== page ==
England are to discover this afternoon who they are to face in the group stage of the World Cup in Brazil.
There are four pots:
- Pot 1: Argentina, Brazil, Belgium, Colombia, Germany, Spain, Switzerland, Uruguay
- Pot 2: Algeria, Cameroon, Chile, Côte d’Ivoire, Ecuador, Ghana, Nigeria
- Pot 3: Australia, Costa Rica, Honduras, Iran, Japan, Korea Republic, Mexico, USA
- Pot 4: Bosnia-Herzegovina, Croatia, England, France, Greece, Italy, Netherlands, Portugal, Russia
One side from Pot 4 will be drawn as a Pot 2 side.
Roy Hodgson has dismissed safety fears surrounding next year's World Cup in Brazil.
Hodgson shrugged off concerns over the proximity of England's training camp to a favela saying: "Where in Rio is there not a favela up the road?".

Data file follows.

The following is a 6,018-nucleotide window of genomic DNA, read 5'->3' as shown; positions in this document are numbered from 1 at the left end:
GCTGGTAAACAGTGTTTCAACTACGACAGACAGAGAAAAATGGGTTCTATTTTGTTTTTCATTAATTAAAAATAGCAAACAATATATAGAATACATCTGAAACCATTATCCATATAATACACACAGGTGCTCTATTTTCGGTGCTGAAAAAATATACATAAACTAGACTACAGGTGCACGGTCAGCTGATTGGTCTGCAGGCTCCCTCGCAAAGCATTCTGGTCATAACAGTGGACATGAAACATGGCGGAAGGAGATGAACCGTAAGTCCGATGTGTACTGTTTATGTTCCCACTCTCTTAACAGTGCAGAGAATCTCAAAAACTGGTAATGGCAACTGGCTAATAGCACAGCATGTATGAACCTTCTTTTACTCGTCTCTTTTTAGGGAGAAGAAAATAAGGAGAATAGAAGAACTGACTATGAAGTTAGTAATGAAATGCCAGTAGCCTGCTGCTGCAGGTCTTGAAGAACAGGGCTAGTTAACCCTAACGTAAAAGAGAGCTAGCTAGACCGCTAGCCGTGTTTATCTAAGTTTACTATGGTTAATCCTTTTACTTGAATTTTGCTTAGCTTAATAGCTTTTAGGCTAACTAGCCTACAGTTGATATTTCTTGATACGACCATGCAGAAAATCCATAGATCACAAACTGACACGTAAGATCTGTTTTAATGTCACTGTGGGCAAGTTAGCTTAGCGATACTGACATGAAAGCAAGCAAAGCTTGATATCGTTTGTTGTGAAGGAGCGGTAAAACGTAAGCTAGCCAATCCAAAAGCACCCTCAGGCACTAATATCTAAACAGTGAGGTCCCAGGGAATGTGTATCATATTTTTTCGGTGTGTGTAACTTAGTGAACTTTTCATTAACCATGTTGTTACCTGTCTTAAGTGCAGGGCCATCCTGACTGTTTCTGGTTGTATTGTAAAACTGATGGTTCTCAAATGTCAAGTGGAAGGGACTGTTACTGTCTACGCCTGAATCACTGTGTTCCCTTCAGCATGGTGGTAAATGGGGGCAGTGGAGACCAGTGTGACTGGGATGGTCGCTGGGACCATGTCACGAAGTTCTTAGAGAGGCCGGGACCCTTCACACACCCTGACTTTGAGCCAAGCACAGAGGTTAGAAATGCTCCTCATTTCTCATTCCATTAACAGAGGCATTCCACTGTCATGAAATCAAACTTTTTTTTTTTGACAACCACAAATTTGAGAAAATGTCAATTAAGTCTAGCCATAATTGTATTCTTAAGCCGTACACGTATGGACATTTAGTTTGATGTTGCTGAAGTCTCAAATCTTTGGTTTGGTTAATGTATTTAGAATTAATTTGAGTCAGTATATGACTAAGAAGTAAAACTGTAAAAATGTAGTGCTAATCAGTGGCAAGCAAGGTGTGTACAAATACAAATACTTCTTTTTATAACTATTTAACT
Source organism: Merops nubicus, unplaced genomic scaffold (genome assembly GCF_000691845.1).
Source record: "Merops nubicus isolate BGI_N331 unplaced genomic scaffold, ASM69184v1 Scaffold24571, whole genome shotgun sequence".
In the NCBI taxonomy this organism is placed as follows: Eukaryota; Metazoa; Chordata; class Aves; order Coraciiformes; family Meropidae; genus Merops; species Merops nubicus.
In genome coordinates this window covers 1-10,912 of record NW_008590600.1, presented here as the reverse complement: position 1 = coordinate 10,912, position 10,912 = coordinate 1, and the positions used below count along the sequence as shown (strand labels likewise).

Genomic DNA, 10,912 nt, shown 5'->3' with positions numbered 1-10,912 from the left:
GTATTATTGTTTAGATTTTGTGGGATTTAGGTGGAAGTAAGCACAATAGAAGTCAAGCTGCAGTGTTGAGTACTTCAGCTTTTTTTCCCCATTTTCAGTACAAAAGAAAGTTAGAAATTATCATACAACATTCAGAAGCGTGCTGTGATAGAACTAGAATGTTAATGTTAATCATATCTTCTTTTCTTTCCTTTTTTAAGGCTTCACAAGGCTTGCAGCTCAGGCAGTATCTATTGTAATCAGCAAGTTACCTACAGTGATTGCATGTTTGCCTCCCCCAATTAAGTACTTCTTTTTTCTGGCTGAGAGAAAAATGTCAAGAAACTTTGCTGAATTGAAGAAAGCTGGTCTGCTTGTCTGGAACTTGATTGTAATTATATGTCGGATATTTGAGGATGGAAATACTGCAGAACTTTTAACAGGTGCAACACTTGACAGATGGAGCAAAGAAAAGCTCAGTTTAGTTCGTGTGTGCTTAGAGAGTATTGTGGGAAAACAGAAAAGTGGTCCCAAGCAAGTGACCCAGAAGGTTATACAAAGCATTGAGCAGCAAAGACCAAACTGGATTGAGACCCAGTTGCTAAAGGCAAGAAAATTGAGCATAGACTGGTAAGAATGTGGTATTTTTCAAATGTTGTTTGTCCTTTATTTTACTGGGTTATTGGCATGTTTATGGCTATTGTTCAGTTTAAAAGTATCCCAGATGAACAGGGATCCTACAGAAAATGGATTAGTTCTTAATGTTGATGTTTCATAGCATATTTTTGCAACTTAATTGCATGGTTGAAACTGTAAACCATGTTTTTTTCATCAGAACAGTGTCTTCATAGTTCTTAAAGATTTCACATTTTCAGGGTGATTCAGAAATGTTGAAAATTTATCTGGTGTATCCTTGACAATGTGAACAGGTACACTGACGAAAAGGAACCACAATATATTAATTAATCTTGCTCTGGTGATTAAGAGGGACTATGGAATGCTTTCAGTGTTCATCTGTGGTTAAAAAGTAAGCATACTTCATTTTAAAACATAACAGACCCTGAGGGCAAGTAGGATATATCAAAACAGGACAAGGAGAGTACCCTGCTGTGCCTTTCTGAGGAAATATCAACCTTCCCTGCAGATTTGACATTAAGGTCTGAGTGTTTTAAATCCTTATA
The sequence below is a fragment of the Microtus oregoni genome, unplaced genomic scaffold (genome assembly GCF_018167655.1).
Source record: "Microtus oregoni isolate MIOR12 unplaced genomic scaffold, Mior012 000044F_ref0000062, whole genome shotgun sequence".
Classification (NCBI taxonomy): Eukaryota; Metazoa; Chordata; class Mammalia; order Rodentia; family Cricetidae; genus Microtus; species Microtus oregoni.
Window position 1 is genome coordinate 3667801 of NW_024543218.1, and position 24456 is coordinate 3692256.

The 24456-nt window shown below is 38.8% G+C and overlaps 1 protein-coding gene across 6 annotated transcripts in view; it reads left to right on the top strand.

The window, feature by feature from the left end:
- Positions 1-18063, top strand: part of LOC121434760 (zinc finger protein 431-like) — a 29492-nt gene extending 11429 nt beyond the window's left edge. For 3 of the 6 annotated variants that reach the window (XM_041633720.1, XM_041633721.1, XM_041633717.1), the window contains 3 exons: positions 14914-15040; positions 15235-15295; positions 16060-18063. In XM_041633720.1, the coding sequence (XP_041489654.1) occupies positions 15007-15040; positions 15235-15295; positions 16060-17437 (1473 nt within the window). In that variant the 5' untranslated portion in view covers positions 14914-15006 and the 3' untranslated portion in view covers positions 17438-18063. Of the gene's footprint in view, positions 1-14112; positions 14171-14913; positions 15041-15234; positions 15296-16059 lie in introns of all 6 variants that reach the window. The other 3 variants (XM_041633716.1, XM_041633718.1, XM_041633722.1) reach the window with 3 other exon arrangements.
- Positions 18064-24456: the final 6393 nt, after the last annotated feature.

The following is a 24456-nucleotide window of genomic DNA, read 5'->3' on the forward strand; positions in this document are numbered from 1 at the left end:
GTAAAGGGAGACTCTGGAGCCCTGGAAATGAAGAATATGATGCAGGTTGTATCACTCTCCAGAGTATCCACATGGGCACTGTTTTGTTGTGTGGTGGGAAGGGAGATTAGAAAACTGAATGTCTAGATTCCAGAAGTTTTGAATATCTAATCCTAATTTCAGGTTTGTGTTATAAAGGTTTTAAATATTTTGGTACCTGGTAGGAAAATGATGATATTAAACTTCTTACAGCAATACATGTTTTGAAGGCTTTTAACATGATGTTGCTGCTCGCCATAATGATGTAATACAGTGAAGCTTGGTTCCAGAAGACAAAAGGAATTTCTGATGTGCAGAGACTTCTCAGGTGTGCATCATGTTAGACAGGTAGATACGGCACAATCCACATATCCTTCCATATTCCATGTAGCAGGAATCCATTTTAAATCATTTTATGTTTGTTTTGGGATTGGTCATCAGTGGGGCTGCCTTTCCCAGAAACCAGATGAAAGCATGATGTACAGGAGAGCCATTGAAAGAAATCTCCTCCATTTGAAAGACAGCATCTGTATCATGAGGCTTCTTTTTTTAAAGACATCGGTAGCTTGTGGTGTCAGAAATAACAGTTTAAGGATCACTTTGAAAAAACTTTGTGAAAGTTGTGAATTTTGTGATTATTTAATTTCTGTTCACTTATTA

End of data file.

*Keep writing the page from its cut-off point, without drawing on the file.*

The England manager said he had every "faith" that Fifa and the Brazilian government would ensure the safety of players and fans.
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Roy Hodgson has said he plans to keep England's players in a normal family environment until the pressures of the World Cup begin.
England players' partners became a controversial feature of the 2006 World Cup, with critics arguing their presence became a distraction, but Hodgson said he intends to allow the players to see their families.
Hodgson admitted the training pitch needed to be improved "enormously", but insisted he was generally very happy with the state of the training facilities and the surrounding area.